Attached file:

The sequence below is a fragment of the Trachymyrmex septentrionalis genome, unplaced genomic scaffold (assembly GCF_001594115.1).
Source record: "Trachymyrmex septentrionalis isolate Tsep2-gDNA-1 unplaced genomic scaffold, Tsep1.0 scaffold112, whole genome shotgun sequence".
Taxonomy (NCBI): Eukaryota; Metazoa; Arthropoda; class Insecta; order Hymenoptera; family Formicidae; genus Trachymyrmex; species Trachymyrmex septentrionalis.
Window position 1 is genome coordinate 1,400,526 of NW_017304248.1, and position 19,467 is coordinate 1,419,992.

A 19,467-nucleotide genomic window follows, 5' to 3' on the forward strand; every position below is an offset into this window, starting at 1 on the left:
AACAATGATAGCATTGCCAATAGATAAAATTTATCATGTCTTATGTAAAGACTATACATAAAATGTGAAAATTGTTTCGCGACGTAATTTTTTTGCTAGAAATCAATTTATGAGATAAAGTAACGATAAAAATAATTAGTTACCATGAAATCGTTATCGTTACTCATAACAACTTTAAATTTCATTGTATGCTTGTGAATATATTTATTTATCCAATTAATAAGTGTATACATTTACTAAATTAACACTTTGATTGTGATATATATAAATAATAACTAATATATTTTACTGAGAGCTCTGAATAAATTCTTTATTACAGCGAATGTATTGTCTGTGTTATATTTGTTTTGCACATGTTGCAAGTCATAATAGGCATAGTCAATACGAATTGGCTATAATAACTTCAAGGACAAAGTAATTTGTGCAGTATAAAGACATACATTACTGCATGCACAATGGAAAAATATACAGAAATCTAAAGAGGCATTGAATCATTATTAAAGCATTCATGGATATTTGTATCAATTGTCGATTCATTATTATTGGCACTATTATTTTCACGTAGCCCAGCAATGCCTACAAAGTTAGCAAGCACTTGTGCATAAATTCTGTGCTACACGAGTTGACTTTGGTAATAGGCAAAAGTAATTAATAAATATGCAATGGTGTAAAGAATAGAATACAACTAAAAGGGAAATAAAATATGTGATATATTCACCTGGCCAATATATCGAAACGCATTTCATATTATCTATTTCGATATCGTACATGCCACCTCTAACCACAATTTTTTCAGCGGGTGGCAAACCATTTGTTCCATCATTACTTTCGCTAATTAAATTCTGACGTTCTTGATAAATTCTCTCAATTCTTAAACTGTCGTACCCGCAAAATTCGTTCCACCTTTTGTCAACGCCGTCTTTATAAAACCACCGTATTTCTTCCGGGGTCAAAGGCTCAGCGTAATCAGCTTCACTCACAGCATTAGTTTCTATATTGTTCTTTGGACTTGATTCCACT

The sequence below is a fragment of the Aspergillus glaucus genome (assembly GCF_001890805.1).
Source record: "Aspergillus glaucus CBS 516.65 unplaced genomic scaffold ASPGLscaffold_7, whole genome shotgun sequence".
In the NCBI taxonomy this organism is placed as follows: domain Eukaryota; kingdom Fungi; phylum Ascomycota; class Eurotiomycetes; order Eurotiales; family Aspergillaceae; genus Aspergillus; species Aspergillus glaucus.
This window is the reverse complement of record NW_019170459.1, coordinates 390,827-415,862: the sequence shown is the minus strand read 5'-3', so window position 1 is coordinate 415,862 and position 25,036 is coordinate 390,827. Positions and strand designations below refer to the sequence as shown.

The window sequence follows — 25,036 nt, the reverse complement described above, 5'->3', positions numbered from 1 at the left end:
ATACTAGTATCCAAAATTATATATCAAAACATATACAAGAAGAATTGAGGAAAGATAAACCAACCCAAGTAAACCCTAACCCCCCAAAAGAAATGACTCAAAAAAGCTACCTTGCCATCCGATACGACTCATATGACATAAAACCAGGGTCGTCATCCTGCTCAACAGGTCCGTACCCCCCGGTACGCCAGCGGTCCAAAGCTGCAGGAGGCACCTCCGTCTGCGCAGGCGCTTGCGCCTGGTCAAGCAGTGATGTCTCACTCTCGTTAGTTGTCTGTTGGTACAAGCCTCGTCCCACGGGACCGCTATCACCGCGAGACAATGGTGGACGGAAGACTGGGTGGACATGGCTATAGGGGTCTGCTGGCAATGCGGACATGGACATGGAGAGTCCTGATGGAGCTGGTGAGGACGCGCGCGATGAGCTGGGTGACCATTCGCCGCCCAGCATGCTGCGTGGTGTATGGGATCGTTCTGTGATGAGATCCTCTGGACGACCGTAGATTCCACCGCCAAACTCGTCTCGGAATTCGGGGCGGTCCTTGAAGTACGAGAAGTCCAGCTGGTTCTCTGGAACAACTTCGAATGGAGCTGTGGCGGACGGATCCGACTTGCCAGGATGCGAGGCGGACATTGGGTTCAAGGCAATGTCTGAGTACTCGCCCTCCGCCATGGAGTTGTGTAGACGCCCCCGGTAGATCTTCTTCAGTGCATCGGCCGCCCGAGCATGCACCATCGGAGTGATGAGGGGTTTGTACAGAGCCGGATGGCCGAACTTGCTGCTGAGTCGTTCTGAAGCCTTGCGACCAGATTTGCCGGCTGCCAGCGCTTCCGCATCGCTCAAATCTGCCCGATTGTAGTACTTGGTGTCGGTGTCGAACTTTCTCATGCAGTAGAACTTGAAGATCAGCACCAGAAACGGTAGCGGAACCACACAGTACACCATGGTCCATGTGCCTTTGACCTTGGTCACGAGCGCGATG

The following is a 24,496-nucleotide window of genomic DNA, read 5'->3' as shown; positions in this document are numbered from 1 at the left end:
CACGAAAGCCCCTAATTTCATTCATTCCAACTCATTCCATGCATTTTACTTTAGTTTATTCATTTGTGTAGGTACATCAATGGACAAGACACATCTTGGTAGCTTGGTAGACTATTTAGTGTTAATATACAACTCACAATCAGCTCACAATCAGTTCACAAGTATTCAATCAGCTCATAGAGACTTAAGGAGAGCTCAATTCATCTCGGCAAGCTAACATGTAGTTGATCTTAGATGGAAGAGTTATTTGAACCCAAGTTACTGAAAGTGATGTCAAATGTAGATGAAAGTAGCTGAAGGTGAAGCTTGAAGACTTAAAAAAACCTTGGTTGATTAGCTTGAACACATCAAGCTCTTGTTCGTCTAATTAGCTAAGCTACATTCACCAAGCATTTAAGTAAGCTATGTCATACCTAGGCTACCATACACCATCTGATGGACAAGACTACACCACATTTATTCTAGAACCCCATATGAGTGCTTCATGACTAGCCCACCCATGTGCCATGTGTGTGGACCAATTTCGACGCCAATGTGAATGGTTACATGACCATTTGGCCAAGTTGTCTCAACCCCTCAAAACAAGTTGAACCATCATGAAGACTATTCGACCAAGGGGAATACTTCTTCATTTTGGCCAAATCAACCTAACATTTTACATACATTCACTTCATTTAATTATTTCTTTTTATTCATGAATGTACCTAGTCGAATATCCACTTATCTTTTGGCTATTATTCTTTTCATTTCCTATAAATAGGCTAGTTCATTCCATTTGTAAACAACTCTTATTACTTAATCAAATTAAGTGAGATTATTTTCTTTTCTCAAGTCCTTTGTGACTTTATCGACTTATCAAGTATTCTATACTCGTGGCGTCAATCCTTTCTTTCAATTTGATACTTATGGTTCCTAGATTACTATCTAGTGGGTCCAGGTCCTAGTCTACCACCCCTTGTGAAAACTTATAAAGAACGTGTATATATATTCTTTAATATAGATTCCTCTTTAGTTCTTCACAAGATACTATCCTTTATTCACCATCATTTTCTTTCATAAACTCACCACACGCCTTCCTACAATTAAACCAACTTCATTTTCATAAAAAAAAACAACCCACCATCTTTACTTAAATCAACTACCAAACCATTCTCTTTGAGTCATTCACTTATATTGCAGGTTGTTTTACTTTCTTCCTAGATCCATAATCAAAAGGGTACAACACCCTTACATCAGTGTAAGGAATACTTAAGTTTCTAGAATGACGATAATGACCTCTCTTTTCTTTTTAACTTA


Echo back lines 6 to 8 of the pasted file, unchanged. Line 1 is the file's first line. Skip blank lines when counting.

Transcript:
AACAATGATAGCATTGCCAATAGATAAAATTTATCATGTCTTATGTAAAGACTATACATAAAATGTGAAAATTGTTTCGCGACGTAATTTTTTTGCTAGAAATCAATTTATGAGATAAAGTAACGATAAAAATAATTAGTTACCATGAAATCGTTATCGTTACTCATAACAACTTTAAATTTCATTGTATGCTTGTGAATATATTTATTTATCCAATTAATAAGTGTATACATTTACTAAATTAACACTTTGATTGTGATATATATAAATAATAACTAATATATTTTACTGAGAGCTCTGAATAAATTCTTTATTACAGCGAATGTATTGTCTGTGTTATATTTGTTTTGCACATGTTGCAAGTCATAATAGGCATAGTCAATACGAATTGGCTATAATAACTTCAAGGACAAAGTAATTTGTGCAGTATAAAGACATACATTACTGCATGCACAATGGAAAAATATACAGAAATCTAAAGAGGCATTGAATCATTATTAAAGCATTCATGGATATTTGTATCAATTGTCGATTCATTATTATTGGCACTATTATTTTCACGTAGCCCAGCAATGCCTACAAAGTTAGCAAGCACTTGTGCATAAATTCTGTGCTACACGAGTTGACTTTGGTAATAGGCAAAAGTAATTAATAAATATGCAATGGTGTAAAGAATAGAATACAACTAAAAGGGAAATAAAATATGTGATATATTCACCTGGCCAATATATCGAAACGCATTTCATATTATCTATTTCGATATCGTACATGCCACCTCTAACCACAATTTTTTCAGCGGGTGGCAAACCATTTGTTCCATCATTACTTTCGCTAATTAAATTCTGACGTTCTTGATAAATTCTCTCAATTCTTAAACTGTCGTACCCGCAAAATTCGTTCCACCTTTTGTCAACGCCGTCTTTATAAAACCACCGTATTTCTTCCGGGGTCAAAGGCTCAGCGTAATCAGCTTCACTCACAGCATTAGTTTCTATATTGTTCTTTGGACTTGATTCCACT

The sequence below is a fragment of the Aspergillus glaucus genome (assembly GCF_001890805.1).
Source record: "Aspergillus glaucus CBS 516.65 unplaced genomic scaffold ASPGLscaffold_7, whole genome shotgun sequence".